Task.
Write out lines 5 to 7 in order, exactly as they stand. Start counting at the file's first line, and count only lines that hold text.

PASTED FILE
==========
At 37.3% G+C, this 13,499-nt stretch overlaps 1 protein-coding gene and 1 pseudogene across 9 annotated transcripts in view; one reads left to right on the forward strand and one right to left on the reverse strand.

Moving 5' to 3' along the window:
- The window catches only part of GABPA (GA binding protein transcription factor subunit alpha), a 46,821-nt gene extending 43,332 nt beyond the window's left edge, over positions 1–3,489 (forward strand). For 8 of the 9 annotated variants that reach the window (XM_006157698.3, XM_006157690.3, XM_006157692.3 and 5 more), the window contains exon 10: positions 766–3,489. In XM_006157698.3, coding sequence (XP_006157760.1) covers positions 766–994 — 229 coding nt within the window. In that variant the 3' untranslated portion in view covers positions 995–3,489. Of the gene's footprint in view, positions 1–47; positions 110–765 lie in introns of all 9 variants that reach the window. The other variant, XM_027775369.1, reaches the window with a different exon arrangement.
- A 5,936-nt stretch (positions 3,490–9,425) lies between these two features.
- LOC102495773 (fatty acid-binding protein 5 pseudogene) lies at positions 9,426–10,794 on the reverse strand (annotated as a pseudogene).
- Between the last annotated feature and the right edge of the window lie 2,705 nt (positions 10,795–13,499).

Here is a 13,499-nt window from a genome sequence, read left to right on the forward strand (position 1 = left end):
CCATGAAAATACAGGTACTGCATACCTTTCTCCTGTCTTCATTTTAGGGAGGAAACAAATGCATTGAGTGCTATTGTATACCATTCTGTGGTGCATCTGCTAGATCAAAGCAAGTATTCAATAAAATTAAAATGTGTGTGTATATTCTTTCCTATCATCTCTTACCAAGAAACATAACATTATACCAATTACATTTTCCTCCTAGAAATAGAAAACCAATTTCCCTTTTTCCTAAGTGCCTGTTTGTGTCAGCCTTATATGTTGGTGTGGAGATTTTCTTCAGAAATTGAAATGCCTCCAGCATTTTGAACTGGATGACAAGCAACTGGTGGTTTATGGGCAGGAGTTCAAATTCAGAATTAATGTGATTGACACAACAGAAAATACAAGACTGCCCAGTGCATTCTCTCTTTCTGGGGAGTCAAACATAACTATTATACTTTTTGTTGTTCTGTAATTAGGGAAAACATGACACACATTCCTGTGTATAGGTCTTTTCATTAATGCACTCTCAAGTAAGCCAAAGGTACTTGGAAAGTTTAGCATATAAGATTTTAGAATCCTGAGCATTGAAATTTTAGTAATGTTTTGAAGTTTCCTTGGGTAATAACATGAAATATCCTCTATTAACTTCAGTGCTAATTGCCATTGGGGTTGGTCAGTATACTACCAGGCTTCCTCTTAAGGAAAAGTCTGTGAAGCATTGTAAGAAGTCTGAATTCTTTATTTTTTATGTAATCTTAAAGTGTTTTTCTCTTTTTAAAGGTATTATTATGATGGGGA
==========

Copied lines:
- LOC102495773 (fatty acid-binding protein 5 pseudogene) lies at positions 9,426–10,794 on the reverse strand (annotated as a pseudogene).
- Between the last annotated feature and the right edge of the window lie 2,705 nt (positions 10,795–13,499).

Here is a 13,499-nt window from a genome sequence, read left to right on the forward strand (position 1 = left end):